implementation of the function.  Meaningful identifiers are essential in
this situation, because this is the abstract definition of a routine.  A
client of the class and routine must know that the first int represents
a 'count of apples', etc.  It is true that well known routines might not
require a name, for example sqrt (int).  But this is not appropriate for
large scale software development.  The use of anonymous parameters
handicaps the purpose of abstract descriptions of classes and members:
to facilitate the reusability of software.  Program text captures the
meaning of the system for some future activity, such as extension or
maintenance.  To achieve reusability, communication of intent of a
software element is essential.  A compiler strips away this level of
communication, producing a machine executable entity.  Languages and
compilers that perform less than optimal translations should not
penalise careful production of semantic entities.  But neither should a
language definition allow less than optimal expression to the human
reader.  Languages do not have to be cryptic to achieve efficiency.  In
fact cryptic languages impair efficiency, as they make it harder for the
programmer to develop efficient systems, and furthermore, they make it
harder for automatic code optimisers.

   Names are not strictly necessary in programming.  Naming exists to
help the human reader identify different entities within the program,
and to reason about their function.  For this reason naming is
essential.  Without naming, development of sophisticated systems would
be nearly impossible.  Some languages access parameters by their address
(position) in the parameter list ($1, $2, etc).  This is quite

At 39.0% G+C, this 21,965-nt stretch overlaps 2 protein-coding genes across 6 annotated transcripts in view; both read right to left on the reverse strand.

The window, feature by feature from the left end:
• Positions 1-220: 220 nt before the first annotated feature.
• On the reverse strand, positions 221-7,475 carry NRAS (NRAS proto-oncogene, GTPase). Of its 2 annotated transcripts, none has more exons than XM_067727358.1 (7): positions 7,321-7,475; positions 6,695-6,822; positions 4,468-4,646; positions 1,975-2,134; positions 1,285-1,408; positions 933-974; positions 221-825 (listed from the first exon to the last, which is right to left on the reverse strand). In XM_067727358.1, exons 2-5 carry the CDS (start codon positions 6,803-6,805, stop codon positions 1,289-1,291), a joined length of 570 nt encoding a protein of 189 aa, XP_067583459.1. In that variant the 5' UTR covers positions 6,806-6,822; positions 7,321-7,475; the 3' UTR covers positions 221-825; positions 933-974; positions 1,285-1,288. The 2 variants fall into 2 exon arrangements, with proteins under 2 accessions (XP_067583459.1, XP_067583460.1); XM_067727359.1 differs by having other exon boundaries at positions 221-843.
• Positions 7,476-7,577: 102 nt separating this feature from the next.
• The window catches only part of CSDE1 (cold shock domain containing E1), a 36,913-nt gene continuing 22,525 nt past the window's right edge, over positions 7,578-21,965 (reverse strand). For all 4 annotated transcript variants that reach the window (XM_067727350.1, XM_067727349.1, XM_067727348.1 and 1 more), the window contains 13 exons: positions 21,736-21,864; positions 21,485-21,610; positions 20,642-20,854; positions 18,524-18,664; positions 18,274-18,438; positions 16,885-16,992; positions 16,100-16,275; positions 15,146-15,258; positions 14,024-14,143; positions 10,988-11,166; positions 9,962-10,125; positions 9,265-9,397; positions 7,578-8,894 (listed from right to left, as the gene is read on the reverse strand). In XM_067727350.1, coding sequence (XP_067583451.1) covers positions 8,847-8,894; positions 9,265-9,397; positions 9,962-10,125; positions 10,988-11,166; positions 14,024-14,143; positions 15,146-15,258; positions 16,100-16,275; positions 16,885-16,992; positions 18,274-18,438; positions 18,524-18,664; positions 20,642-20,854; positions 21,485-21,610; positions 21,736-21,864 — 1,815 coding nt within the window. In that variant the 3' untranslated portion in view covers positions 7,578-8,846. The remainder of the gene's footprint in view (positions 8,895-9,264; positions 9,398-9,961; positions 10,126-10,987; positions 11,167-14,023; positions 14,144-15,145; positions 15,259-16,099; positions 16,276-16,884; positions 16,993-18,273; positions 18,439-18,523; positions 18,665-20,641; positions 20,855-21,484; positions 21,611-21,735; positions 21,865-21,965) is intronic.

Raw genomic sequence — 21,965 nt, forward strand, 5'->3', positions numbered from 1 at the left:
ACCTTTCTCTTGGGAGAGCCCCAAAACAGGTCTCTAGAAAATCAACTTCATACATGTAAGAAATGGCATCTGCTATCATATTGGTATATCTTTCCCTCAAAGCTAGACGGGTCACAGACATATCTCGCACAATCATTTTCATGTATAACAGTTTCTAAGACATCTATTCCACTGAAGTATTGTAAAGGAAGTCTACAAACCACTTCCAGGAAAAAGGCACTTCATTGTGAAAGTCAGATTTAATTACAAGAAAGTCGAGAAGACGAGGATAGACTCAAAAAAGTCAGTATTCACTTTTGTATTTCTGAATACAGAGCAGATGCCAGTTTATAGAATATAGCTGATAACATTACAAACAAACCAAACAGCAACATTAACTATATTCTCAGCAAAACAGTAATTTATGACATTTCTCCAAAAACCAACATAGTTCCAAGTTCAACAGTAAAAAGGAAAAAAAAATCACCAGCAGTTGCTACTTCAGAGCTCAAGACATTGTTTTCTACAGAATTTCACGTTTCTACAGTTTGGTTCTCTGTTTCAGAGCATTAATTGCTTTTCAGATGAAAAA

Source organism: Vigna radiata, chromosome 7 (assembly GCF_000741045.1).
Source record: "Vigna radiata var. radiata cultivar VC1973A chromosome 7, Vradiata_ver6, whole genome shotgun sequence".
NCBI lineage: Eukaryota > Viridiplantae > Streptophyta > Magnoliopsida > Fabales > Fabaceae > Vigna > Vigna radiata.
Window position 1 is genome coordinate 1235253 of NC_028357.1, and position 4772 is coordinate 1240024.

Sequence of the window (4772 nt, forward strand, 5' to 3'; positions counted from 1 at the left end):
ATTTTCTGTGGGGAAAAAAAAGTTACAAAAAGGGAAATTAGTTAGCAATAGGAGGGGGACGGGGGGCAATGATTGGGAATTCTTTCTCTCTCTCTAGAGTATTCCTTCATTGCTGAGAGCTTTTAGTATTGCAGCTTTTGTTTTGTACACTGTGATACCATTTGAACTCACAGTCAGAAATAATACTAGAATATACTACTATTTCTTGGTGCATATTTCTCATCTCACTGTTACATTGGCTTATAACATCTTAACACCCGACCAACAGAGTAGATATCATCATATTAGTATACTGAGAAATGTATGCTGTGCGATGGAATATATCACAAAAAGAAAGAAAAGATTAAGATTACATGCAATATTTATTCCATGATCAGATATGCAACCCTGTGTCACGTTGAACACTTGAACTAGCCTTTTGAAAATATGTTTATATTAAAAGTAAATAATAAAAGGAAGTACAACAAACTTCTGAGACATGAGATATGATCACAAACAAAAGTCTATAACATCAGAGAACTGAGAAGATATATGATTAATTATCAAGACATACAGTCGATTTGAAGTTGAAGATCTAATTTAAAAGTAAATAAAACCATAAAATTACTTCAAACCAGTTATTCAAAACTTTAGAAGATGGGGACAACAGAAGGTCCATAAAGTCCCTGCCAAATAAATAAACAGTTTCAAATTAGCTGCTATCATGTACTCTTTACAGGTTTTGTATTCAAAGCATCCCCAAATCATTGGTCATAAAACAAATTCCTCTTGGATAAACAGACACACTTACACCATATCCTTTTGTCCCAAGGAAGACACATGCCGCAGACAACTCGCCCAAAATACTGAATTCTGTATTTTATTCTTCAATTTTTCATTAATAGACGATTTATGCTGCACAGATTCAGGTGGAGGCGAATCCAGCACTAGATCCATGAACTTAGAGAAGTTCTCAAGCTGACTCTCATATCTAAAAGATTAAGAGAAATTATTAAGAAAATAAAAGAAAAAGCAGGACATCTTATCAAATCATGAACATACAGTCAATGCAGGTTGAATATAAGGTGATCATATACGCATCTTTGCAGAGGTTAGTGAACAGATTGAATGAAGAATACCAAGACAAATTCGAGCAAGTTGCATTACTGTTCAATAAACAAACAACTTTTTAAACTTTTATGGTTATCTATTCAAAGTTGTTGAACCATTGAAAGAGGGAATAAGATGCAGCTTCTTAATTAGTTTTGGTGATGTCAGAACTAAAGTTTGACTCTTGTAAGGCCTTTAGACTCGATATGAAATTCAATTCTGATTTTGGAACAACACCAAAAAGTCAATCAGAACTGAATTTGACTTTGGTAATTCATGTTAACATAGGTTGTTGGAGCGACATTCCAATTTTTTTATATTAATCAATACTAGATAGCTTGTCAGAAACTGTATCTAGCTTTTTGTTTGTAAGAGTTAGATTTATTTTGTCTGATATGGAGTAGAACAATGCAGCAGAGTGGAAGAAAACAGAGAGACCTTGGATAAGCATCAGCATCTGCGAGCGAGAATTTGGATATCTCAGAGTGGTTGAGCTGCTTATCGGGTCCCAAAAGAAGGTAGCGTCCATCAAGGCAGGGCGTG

unsatisfactory, even for shell scripts.  Anonymous parameters can save
typing in a function template, but then programming is not a matter of
convenience.  This is inconvenient for later readers.  The redundancy is
beneficial and saves later programmers having to look up the information
in another place.  A real convenience in function templates would be
that abstract function templates be automatically generated from the
implementation text (see header files for more details).

   Anonymous parameters illustrate the link between courtesy and
safety issues in programming. Due to pressure of work, a client
programmer might wrongly guess the purpose of a parameter from the
type. Thus the failure of the original programmer to provide a
courtesy has caused a later programmer to breach safety. An interface
client must know the intention of the interface for it to be
used effectively.


3.10.  Nameless Constructors

   Multiple constructors can have different signatures, similar to
overloaded functions.  This precludes two or more constructors having
the same signature.  Constructors are also not named (apart from the
same name as the class).  This makes it difficult to discern from the
class header the purpose of the different constructors.  It is difficult
to match an object creation with the called constructor.  Constructors
suffer from all of the problems described with regards to functions with
the same name but different signatures.  It would be easy to mark
routines as constructors, for example:

   constructor make (...)...
   constructor clone (...)...
   constructor initialise (...)...

   where each constructor leaves the object in valid, but potentially
different states.  Named constructors would aid comprehension as to what
the constructor is used for in the same way as function names document
the purpose of a function.  Secondly, named constructors would allow
multiple constructors with the same signature.  Thirdly, it is easier to
match up an object creation with the constructor actually called.


3.11.  Constructors and Temporaries

   A 'return <expression>' can result in a different value than the
result of <expression>.  In section 6.6.3, the C++ ARM says "If required
the expression is converted, as in an initialisation, to the return type
of the function in which it appears.  This may involve the construction
and copy of a temporary object (S12.2)."

   Section 12.2 explains "In some circumstances it may be necessary or
convenient for the compiler to generate a temporary object.  Such
introduction of temporaries is implementation dependent.  When a
compiler introduces a temporary object of a class that has a constructor
it must ensure that a constructor is called for the temporary object."

   A note says "The implementation's use of temporaries can be observed,
therefore, through the side effects produced by constructors and

   Putting this together,